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Title: file.truncate fault on windows
Type: Stage:
Components: Windows Versions: Python 2.3
Status: closed Resolution: fixed
Dependencies: Superseder:
Assigned To: tim.peters Nosy List: psi-man, tim.peters
Priority: normal Keywords:

Created on 2003-09-06 13:08 by psi-man, last changed 2022-04-10 16:11 by admin. This issue is now closed.

Messages (3)
msg18086 - (view) Author: simon place (psi-man) Date: 2003-09-06 13:08
>manual says file.truncate leave the pointer unmoved, 

>>> f=file('test.dat', 'wb') to make things easier
>>> f.write('1234567890')
>>> f.close()
>>> f=file('test.dat','rb+')
>>> f.tell()
>>> f.truncate()
>>> f.tell()

>>>( PythonWin 2.3 (#46, Jul 29 2003, 18:54:32) [MSC
v.1200 32 bit (Intel)] on win32. )

Seems it's a Windows only bug.  On a 2.4.3 linux,
libc-2.2.5 the final
statement produces 5L (and the file is only 5 bytes
long).  Same on
another 2.4.19 libc-2.2.5, and a 2.4.21 libc-2.3.1
Linux, all with a
recent Python 2.4a0 .  
reproduce on Windows.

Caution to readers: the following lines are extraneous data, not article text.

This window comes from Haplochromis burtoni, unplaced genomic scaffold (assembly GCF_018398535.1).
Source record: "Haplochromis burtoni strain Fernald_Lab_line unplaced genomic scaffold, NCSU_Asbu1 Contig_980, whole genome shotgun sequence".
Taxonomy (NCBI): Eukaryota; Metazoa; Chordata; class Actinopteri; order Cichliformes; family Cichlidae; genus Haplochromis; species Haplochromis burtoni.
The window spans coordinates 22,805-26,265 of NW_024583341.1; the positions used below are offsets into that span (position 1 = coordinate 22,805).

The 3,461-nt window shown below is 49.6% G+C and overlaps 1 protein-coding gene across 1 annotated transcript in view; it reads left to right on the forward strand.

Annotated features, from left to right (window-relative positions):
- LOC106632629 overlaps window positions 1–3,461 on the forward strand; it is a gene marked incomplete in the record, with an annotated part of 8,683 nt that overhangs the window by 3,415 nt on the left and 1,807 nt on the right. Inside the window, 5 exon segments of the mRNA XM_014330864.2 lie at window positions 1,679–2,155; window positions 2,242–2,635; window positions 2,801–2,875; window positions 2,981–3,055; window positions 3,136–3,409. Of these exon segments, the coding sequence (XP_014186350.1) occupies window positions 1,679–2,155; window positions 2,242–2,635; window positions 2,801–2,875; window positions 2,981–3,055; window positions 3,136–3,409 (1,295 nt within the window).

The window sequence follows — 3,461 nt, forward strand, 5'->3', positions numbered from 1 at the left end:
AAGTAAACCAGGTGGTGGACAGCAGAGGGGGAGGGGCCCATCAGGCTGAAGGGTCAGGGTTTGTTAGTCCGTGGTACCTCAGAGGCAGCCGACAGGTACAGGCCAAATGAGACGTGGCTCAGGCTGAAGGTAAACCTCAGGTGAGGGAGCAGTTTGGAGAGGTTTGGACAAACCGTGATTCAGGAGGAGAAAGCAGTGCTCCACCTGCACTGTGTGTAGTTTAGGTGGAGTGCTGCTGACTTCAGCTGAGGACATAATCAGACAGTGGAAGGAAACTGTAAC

msg18087 - (view) Author: Tim Peters (tim.peters) * (Python committer) Date: 2003-09-06 16:29
Logged In: YES 

Oh, fudge.  The Windows code here is trying very hard to 
preserve the file position, but it turns out that C fflush() on 
Windows changes the file position in this specific test case.

However, the C standard says (about fflush):

If stream points to an output stream or an update stream in 
which the most recent operation was not input, the fflush 
function causes any unwritten data for that stream to be 
delivered to the host environment to be written to the file; 
otherwise, the behavior is undefined.

The last operation performed by the test program before 
Python's internals call fflush() was an input operation, so the 
effect of calling fflush() is undefined.  If it varies across 
platforms (as appears to be the case here), that's fine by the 
standard, and Python is relying on undefined behavior.

If you stick, e.g., after the f.tell() call, then on 
Windows this test program works as intended (prints 5 at the 
end, and the file is truncated to 5 bytes).  Then the last 
operation performed on the stream opened for update is 
*not* an input operation, so the effect of fflush() is defined.
msg18088 - (view) Author: Tim Peters (tim.peters) * (Python committer) Date: 2003-09-07 03:32
Logged In: YES 

Repaired, via

Lib/test/; new revision: 1.13
Misc/NEWS; new revision: 1.852
Objects/fileobject.c; new revision: 2.182
Date User Action Args
2022-04-10 16:11:02adminsetgithub: 39193
2003-09-06 13:08:25psi-mancreate